St Albans man cycles 54 miles for charity in memory of parents

Left to right: Kevin Cooper, Holly Worthington and Chris Gonde. (Picture: Danny Fitzpatrick)

Left to right: Kevin Cooper, Holly Worthington and Chris Gonde. (Picture: Danny Fitzpatrick) - Credit:

A St Albans man took on a 54-mile cycling challenge to raise money for a heart disease charity in memory of his parents.

Kevin Cooper, 52, took part in the London to Brighton Cycle Ride on Saturday, June 17, in aid of the British Heart Foundation.

Around 16,000 cyclists of all abilities took part in the event to help fund the charity’s research into heart and circulatory disease. The 54-mile route took riders from Clapham Common, through the Surrey and Sussex countryside, and finishing at Brighton’s seafront, with riders celebrating crossing the finish line at the beach village on Brighton Beach.

Kevin completed the challenge in memory of his parents, Nives and Freddie, who died from heart disease in 2001 and 2009 respectively. This was the second time Kevin has taken part in the bike ride, previously riding with his friends Holly Worthington and Chris Gonde.

After crossing the finish line, Kevin said: “Taking part in the British Heart Foundation’s London to Brighton Bike Ride was such an incredible experience.

“The atmosphere along the route was fantastic and I’m so proud to have been cycling for the BHF’s vital heart research.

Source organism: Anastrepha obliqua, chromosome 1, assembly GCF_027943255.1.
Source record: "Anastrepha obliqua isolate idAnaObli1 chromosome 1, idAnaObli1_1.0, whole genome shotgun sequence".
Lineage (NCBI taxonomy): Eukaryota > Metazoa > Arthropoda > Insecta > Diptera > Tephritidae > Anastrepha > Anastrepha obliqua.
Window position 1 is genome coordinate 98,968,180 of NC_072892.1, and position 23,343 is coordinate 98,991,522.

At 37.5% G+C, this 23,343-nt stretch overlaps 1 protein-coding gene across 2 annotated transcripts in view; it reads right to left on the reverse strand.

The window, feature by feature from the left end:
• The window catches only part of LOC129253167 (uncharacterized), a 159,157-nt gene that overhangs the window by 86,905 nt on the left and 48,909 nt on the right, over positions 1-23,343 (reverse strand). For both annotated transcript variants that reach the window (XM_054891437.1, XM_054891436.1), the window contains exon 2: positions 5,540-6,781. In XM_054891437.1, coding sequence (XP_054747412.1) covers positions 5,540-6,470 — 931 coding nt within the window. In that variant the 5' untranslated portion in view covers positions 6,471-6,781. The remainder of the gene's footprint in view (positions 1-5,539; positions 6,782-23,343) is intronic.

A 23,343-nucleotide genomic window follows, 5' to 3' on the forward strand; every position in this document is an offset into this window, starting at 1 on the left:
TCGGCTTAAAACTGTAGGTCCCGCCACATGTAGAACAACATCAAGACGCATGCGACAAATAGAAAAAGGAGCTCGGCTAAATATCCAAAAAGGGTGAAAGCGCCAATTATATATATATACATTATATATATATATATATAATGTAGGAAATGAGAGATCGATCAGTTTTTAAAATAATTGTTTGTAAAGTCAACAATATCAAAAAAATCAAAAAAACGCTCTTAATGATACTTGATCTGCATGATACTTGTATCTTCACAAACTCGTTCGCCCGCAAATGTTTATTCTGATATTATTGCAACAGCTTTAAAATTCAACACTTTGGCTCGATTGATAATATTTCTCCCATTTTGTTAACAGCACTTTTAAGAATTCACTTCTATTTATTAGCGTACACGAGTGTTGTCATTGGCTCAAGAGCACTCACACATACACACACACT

“Knowing that I was raising money for such a great cause really spurred me on to the finish line – even on the steep climb up the dreaded Ditchling Beacon!

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“I’m proud that the money I raised will help make a difference to the seven million people living with heart and circulatory disease in the UK.”

The bike ride, now in its 43rd year, is Europe’s oldest charity cycling event, and over the years has seen thousands of cyclists pedalling more than 41 million miles and raising nearly £70 million. This year, the event raised more than £3.1 million for the charity.

Elizabeth Tack, event lead for the bike ride, said: “Without the dedication and commitment of people like Kevin, we wouldn’t be able to fund research that has broken new ground, revolutionised treatments and transformed the lives of millions of people in the UK.

“The stories of why our amazing supporters take part never fails to amaze me and it was incredible to see Kevin and around 16,000 others take on this iconic challenge, which will help us put the brakes on heart and circulatory disease for good.”